While looking at the phone to see what time Mary called me, my phone rang and it was Mary calling me again. I answered the phone with a simple “Hello”. The conversation started off slow and full of apprehension on both of our parts. It seems to me now that we both wanted something to become of this “new” finding, this new relationship that was just budding, that we did not want to say anything wrong that could hurt the other right out of the gate.
I wish I could tell you that I remember the conversation word for word. I do remember the highlights word for word, the little blips that mean so much to me to this day. The BIG thing from the conversation was that Mary knew nothing about my birth. Mary had no idea that I was ever even born nor did she know that Dorothy, her Mother was even pregnant with me.
I know what you are thinking right about now…NO WAY, you can’t hide a pregnancy?! Well Dorothy did. Dorothy had to conceive me in April 1961 in order for me to be born in January 1962. In May she told her family, Mary and Michael that she was feeling depressed and that she needed to seek help. She told them she needed to “go away” for awhile. She needed to feel better. Dorothy took a leave of absence from her employer, packed her bags and left home. Dorothy asked her sister Clara to watch over Michael who was 14 years old at the time. Mary was 20 and in college away from home. Dorothy told the same story to Clara (her sister), that she was depressed and needed to go away for awhile.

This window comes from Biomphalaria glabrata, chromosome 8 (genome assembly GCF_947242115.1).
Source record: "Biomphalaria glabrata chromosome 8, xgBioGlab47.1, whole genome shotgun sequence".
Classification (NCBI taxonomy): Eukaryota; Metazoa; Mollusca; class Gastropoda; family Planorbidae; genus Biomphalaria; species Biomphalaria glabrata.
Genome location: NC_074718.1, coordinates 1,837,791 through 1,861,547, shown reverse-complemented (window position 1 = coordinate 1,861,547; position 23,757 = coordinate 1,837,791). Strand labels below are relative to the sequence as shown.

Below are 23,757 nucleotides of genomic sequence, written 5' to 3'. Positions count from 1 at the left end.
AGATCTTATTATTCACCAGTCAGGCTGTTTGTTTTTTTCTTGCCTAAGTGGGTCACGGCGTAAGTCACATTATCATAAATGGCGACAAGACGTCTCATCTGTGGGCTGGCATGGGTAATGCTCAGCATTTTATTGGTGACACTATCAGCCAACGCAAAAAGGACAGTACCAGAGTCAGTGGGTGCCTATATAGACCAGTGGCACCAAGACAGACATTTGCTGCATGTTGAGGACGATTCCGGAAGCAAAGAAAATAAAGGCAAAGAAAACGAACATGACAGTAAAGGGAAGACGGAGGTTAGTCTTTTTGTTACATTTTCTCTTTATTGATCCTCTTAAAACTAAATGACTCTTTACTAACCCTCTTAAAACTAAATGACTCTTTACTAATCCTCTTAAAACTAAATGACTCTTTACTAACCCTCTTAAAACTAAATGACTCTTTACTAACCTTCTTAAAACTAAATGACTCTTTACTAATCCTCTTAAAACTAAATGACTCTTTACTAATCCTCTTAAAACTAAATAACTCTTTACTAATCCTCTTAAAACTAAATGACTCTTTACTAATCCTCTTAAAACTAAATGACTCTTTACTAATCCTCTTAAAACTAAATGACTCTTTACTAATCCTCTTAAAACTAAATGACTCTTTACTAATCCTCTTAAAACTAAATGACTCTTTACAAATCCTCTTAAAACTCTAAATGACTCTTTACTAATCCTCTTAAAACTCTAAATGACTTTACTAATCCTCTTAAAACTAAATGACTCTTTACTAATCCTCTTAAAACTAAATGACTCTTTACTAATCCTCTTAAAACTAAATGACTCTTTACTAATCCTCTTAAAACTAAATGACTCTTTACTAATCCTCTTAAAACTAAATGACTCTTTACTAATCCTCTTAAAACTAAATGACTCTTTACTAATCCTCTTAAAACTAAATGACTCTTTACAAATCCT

Dorothy left home, no one knowing where she went other than she was seeking help for depression. In October 1961, three months from my birth, Dorothy checked herself into a maternity home for unwed Mothers. In January Dorothy gave birth to me and returned home to her family on February 9th after signing the papers to relinquish me to Catholic Charities.
Mary received my letter on Thursday but needed time to let this sink in and needed time to figure out the time frame of Dorothy’s “depression”. Mary told me “now everything makes sense”. Dorothy was not depressed, she was pregnant, and in 1962 Dorothy would have been ridiculed for being 39 years old, single and pregnant. She was most likely ashamed and felt she could not admit to being pregnant to others in a small town so she hid from the world. She hid me from the world. This is the part that brings me great pain. To know this beautiful woman was so ashamed to admit she needed someone one day and the result was me. That she was so fearful that a town as small as her home town would not have accepted her and her new baby (me). This kindhearted, compassionate, generous woman gave up a child, her child and mourned me the remainder of her life.